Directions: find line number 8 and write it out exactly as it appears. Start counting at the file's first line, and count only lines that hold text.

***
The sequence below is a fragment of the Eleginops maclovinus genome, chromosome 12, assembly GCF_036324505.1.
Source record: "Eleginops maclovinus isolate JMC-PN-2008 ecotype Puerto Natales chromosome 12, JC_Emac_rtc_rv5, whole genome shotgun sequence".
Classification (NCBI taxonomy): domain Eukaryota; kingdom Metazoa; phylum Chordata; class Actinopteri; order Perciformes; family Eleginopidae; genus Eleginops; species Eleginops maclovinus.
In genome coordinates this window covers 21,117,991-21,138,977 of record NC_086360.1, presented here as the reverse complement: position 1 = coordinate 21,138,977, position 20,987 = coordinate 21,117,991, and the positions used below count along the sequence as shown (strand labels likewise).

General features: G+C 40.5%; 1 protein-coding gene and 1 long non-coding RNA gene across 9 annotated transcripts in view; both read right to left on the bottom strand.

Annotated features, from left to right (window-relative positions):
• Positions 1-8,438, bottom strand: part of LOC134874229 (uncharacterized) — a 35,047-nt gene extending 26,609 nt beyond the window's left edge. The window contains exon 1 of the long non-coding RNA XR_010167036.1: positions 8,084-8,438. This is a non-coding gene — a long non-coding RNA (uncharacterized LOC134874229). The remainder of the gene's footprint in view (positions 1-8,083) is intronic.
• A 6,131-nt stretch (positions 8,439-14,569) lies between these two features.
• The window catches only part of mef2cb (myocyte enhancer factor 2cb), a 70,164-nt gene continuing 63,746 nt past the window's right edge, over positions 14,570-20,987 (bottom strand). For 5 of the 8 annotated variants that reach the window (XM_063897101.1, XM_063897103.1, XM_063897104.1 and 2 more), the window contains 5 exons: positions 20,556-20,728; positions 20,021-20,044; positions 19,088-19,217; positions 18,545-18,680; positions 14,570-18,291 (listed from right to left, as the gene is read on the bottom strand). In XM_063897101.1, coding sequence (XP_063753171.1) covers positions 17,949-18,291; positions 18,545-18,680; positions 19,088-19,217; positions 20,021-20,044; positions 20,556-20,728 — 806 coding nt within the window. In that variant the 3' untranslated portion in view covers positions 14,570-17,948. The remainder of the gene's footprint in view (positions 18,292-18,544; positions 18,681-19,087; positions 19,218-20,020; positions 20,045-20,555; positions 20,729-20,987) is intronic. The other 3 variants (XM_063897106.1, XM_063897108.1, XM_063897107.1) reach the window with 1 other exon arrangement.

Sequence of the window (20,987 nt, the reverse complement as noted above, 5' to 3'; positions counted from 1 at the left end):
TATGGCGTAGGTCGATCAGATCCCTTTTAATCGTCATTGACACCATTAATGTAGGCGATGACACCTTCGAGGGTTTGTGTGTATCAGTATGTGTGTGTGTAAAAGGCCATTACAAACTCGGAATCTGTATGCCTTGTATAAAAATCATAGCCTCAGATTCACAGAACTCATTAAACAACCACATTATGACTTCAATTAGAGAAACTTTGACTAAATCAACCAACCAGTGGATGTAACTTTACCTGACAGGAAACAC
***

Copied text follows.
• A 6,131-nt stretch (positions 8,439-14,569) lies between these two features.